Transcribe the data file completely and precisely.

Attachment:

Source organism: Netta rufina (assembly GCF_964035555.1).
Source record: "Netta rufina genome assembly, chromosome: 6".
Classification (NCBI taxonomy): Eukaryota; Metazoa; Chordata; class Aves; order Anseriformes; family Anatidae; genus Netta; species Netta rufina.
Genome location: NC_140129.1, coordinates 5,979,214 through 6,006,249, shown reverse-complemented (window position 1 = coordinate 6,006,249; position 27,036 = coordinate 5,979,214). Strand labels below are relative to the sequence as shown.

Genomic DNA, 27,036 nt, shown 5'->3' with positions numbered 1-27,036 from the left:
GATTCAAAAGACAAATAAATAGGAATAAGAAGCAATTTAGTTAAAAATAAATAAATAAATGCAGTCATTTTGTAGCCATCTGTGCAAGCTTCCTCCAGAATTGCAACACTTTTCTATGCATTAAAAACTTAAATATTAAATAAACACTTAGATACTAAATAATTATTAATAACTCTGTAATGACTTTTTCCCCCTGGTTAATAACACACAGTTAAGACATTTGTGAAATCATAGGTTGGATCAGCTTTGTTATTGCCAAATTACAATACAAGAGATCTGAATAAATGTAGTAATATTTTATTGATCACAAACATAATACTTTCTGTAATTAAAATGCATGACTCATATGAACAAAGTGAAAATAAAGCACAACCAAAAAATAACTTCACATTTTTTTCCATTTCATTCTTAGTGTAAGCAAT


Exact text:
Source organism: Netta rufina (assembly GCF_964035555.1).
Source record: "Netta rufina genome assembly, chromosome: 6".
Classification (NCBI taxonomy): Eukaryota; Metazoa; Chordata; class Aves; order Anseriformes; family Anatidae; genus Netta; species Netta rufina.
Genome location: NC_140129.1, coordinates 5,979,214 through 6,006,249, shown reverse-complemented (window position 1 = coordinate 6,006,249; position 27,036 = coordinate 5,979,214). Strand labels below are relative to the sequence as shown.

Genomic DNA, 27,036 nt, shown 5'->3' with positions numbered 1-27,036 from the left:
GATTCAAAAGACAAATAAATAGGAATAAGAAGCAATTTAGTTAAAAATAAATAAATAAATGCAGTCATTTTGTAGCCATCTGTGCAAGCTTCCTCCAGAATTGCAACACTTTTCTATGCATTAAAAACTTAAATATTAAATAAACACTTAGATACTAAATAATTATTAATAACTCTGTAATGACTTTTTCCCCCTGGTTAATAACACACAGTTAAGACATTTGTGAAATCATAGGTTGGATCAGCTTTGTTATTGCCAAATTACAATACAAGAGATCTGAATAAATGTAGTAATATTTTATTGATCACAAACATAATACTTTCTGTAATTAAAATGCATGACTCATATGAACAAAGTGAAAATAAAGCACAACCAAAAAATAACTTCACATTTTTTTCCATTTCATTCTTAGTGTAAGCAAT